A Comparison of Soldier Performance in a Moving Command Vehicle Under Manned, Teleoperated, and Semi-Autonomous Robotic Mine Detector System Control Modes

Report No. ARL-TR-4609
Authors: David R. Scribner; David Dahn
Date/Pages: September 2008; 52 pages
Abstract: Soldiers will be required to perform missions using remote technology with increasing frequency as the U.S. Army transforms. Soldiers will be asked to carry out missions that will require them to be at greater standoff distance at the cost of degraded sensory information and resulting limited system performance. Historically, teleoperated systems have had capabilities that are twice the error rate and time required to perform a mission. This is due to the limited field of view, depth perception, vestibular cues, and other immersion reducing characteristics of remote operation. The need to provide operational improvements to the historically degraded teleoperation mode is being recognized by the U.S. Army in many areas, including route clearing and mine detection systems. The Robotic Mine Detection System (RMDS) has provided a system for mine detection and lane marking that allows several modes of operation that are purported to reduce soldier workload and error. These modes include manned operation, teleoperation, teleoperation with cruise control, and semi-autonomous path following. The path following mode is a GPS following mode that allows the Soldier to alter the lateral vehicle course in discrete control inputs known as biasing or bumping. The study was designed to examine these modes of operation comparing the subjective workload, stress, and motion sickness as well as course completion time, average speed, and driving error in terms of lateral drift. Soldiers were asked to operate the RMDS over a secondary course while maintaining proper speed and road edge following under all four conditions. Data for vehicle position and speed were collected at a rate of 5 Hz while subjective ratings of workload, stress, and motion sickness were collected at the mid-and end-points of the course runs. Participants were seven U.S. Army Soldiers and one Department of Defense civilian recruited from Ft. Belvoir, MD. Analysis of variance revealed significant effects for the treatment of control mode on lateral drift distances, course completion times, and stress measures.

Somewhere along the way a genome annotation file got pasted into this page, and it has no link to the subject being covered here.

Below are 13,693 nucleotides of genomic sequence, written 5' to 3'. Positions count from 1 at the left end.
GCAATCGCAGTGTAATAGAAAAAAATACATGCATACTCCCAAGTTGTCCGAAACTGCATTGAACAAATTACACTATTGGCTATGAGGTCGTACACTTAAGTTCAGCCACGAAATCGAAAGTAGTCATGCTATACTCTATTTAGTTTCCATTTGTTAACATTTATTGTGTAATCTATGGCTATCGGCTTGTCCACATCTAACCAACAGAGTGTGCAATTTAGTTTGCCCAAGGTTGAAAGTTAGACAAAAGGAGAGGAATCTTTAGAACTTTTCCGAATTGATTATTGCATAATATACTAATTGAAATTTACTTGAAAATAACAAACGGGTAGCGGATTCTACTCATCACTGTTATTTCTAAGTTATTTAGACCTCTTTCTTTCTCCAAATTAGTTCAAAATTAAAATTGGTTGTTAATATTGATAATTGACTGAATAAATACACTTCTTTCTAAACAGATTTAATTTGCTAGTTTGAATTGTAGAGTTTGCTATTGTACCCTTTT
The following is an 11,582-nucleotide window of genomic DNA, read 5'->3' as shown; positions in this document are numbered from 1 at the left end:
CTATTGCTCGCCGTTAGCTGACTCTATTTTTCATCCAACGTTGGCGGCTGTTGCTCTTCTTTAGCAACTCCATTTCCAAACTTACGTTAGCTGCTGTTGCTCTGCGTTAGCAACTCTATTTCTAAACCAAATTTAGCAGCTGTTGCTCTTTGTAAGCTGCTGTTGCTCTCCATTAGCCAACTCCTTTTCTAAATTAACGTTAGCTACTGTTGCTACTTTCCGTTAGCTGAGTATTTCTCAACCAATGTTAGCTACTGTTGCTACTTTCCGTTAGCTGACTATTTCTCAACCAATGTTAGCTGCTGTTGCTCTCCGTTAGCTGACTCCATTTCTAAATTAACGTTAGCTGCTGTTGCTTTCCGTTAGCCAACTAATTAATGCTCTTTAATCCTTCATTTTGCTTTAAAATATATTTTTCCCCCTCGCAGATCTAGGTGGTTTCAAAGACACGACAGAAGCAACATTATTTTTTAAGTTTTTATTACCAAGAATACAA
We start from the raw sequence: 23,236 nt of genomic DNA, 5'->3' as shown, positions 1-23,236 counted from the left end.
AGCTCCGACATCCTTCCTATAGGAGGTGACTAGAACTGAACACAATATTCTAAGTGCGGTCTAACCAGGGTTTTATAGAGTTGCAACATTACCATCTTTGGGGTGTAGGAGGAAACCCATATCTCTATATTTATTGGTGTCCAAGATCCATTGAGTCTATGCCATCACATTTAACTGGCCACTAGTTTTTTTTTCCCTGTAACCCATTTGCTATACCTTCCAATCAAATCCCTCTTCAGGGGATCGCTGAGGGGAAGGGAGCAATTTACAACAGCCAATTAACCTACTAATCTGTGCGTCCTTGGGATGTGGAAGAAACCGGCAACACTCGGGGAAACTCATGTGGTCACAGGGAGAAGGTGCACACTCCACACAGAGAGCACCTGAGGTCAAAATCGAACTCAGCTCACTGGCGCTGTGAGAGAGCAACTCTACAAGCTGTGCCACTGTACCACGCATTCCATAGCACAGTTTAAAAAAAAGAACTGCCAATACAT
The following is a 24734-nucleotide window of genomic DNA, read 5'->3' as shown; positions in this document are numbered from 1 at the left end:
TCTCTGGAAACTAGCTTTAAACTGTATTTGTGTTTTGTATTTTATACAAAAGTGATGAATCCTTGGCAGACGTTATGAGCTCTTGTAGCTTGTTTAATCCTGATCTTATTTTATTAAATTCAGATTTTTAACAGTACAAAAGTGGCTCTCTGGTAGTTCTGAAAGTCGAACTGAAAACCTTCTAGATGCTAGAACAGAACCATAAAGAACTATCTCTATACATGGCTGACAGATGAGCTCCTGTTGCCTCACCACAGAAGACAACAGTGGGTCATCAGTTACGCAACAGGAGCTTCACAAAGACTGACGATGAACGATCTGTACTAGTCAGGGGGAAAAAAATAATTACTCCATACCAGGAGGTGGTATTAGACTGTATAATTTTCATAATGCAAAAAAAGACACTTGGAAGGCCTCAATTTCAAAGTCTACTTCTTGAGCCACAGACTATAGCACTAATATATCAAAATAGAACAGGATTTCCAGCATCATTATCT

Distribution: Approved for public release
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Last Update / Reviewed: September 1, 2008